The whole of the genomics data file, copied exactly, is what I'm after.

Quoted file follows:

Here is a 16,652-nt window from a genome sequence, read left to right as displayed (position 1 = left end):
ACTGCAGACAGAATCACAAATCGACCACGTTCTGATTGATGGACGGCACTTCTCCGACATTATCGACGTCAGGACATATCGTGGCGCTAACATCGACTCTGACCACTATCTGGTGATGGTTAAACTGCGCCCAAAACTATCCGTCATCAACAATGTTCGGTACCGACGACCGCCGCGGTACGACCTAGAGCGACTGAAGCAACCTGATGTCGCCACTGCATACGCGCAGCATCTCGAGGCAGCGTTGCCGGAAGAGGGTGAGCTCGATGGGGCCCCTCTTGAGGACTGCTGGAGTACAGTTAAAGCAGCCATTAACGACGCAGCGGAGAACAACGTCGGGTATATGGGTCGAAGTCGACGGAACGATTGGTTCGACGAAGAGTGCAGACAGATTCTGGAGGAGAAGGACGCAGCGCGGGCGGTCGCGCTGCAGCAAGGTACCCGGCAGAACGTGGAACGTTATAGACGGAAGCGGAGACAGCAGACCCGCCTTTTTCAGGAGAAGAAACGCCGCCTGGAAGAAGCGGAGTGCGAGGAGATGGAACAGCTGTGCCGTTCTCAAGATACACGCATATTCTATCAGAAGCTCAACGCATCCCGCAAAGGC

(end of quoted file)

Here is a 16,652-nt window from a genome sequence, read left to right as displayed (position 1 = left end):
ACTGCAGACAGAATCACAAATCGACCACGTTCTGATTGATGGACGGCACTTCTCCGACATTATCGACGTCAGGACATATCGTGGCGCTAACATCGACTCTGACCACTATCTGGTGATGGTTAAACTGCGCCCAAAACTATCCGTCATCAACAATGTTCGGTACCGACGACCGCCGCGGTACGACCTAGAGCGACTGAAGCAACCTGATGTCGCCACTGCATACGCGCAGCATCTCGAGGCAGCGTTGCCGGAAGAGGGTGAGCTCGATGGGGCCCCTCTTGAGGACTGCTGGAGTACAGTTAAAGCAGCCATTAACGACGCAGCGGAGAACAACGTCGGGTATATGGGTCGAAGTCGACGGAACGATTGGTTCGACGAAGAGTGCAGACAGATTCTGGAGGAGAAGGACGCAGCGCGGGCGGTCGCGCTGCAGCAAGGTACCCGGCAGAACGTGGAACGTTATAGACGGAAGCGGAGACAGCAGACCCGCCTTTTTCAGGAGAAGAAACGCCGCCTGGAAGAAGCGGAGTGCGAGGAGATGGAACAGCTGTGCCGTTCTCAAGATACACGCATATTCTATCAGAAGCTCAACGCATCCCGCAAAGGC